(D) developing the imaged imageable element in a developer and forming the relief image by removing either the unimaged regions or the imaged regions.

In another aspect, the substrate is a flexible substrate and the photosensitive layer comprises a negative working photosensitive composition. The resulting relief image is useful as a flexographic printing plate.

DETAILED DESCRIPTION OF THE INVENTION

Unless the context indicates otherwise, in the specification and claims, the terms binder, polymeric material, sensitizer, photothermal conversion material, monomer, photoinitiator, coating solvent, and similar terms also include mixtures of such materials. Unless otherwise specified, all percentages are percentages by weight.

Imageable Elements

In one aspect, the imageable element comprises an imageable layer over a substrate. In another aspect, the imageable element comprises, in order, a substrate, a photosensitive layer, optionally an overcoat or barrier layer, and an imageable layer. The imageable layer comprises a thermally imageable vesicular imaging composition. The thermally imageable vesicular imaging composition comprises a sensitizer and a polymeric material. When present, the photosensitive layer comprises a photosensitive composition, typically a negative working photosensitive composition.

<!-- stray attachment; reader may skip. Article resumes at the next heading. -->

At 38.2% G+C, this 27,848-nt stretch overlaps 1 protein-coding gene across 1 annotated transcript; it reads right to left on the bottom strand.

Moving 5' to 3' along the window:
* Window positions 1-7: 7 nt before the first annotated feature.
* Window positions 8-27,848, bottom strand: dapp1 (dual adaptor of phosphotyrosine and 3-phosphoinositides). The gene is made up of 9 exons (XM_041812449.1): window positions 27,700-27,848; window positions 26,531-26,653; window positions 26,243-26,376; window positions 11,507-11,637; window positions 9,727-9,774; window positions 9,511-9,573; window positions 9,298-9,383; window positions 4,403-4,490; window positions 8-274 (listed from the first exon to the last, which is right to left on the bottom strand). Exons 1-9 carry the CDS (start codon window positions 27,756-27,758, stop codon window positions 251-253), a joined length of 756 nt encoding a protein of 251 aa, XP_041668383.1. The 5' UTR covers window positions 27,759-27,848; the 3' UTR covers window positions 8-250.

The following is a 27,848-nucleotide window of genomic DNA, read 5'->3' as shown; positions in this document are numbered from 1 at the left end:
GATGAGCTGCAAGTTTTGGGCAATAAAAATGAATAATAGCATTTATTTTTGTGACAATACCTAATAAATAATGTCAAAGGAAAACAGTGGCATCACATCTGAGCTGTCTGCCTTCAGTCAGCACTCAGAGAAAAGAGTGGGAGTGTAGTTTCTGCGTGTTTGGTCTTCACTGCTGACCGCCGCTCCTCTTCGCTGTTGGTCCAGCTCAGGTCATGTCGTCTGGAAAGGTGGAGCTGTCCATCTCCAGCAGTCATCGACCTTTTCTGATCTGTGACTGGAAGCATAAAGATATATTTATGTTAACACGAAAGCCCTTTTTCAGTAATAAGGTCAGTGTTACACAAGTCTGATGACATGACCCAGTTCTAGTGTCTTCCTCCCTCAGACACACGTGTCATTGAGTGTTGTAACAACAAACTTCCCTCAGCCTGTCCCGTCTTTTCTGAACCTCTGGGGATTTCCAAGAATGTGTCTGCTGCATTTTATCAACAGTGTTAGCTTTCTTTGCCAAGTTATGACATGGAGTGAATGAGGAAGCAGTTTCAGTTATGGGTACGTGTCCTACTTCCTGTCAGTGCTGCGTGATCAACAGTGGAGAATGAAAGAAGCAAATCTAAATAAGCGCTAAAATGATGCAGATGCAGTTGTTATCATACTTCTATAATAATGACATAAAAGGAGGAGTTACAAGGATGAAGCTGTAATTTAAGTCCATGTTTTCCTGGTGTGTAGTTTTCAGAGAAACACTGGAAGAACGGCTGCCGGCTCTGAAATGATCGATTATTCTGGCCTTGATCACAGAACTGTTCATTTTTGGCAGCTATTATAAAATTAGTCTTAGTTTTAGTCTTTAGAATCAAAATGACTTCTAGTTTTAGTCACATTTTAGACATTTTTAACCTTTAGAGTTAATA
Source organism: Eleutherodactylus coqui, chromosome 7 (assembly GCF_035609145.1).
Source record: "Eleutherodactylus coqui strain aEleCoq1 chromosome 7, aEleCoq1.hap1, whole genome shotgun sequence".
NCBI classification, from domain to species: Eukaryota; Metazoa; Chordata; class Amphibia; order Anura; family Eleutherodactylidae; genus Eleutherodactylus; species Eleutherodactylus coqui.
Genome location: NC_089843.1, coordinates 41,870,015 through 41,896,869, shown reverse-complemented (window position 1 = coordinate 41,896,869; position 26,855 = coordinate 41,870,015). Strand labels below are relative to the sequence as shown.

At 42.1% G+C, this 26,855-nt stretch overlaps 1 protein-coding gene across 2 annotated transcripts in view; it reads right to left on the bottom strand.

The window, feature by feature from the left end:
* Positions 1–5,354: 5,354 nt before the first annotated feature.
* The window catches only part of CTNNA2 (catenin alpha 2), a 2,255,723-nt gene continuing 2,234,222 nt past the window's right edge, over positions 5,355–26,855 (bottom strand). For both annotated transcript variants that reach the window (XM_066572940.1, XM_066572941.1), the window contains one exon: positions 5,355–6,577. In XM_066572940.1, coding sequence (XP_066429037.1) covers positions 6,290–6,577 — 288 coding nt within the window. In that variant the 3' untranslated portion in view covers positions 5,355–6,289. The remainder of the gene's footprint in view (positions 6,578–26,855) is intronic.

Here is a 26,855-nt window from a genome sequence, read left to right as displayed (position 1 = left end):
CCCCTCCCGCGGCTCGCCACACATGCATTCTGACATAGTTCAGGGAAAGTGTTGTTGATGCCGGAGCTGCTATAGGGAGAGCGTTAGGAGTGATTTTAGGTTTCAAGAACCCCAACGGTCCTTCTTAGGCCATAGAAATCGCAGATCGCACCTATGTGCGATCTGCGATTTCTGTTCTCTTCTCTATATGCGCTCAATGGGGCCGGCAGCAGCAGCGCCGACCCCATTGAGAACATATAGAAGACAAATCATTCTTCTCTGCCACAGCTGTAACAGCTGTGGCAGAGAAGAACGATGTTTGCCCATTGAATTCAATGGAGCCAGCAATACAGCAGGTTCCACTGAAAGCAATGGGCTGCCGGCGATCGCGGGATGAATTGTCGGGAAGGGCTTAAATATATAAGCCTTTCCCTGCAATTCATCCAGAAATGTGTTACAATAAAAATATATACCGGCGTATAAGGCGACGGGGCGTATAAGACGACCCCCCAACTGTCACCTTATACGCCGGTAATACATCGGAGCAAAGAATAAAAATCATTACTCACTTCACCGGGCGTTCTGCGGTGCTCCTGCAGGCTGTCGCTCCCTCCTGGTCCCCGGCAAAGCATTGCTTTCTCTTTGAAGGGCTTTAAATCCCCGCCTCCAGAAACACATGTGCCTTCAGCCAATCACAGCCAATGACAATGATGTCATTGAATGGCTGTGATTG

Substrate

The substrate comprises a support, which may be any material conventionally used to prepare imageable elements. The support is preferably strong, stable and flexible. It should resist dimensional change under conditions of use so that color records will register in a full-color image. Typically, it can be any self-supporting material, including, for example, polymeric films such as polyethylene terephthalate film, ceramics, metals, or stiff papers, or a lamination of any of these materials. Metal supports include aluminum, zinc, titanium, and alloys thereof.

For imageable elements useful as flexographic printing plate precursors, the substrate comprises a flexible support, which may be any flexible material conventionally used to prepare imageable elements useful as printing plates. The support is preferably strong and stable. It should resist dimensional change under conditions of use so that color records will register in a full-color image. Because imaging with a heated body, such as a thermal head, requires good contact with the imageable layer for imaging, the support material must be flexible for good contact during imaging. When the imageable element requires a back exposure, the substrate must be transparent to the radiation used for the back exposure. When the imaged imageable element is to be used as a mask, the substrate should be transparent to the radiation that will used for imaging through the mask.

Suitable support materials include polymeric films such as polyester, polystyrene, polyethylene, polypropylene, polycarbonate, polyamide and fluoropolymers. A preferred support is a polyester film; particularly preferred is polyethylene terephthalate. The support is typically about 0.0051 to 0.025 cm thick, preferably about 0.0076 to 0.020 cm thick.

The substrate may also comprise a subbing layer over the surface of the support adjacent to the photosensitive layer and an antihalation layer on either or both surfaces of the support.

Photosensitive Layer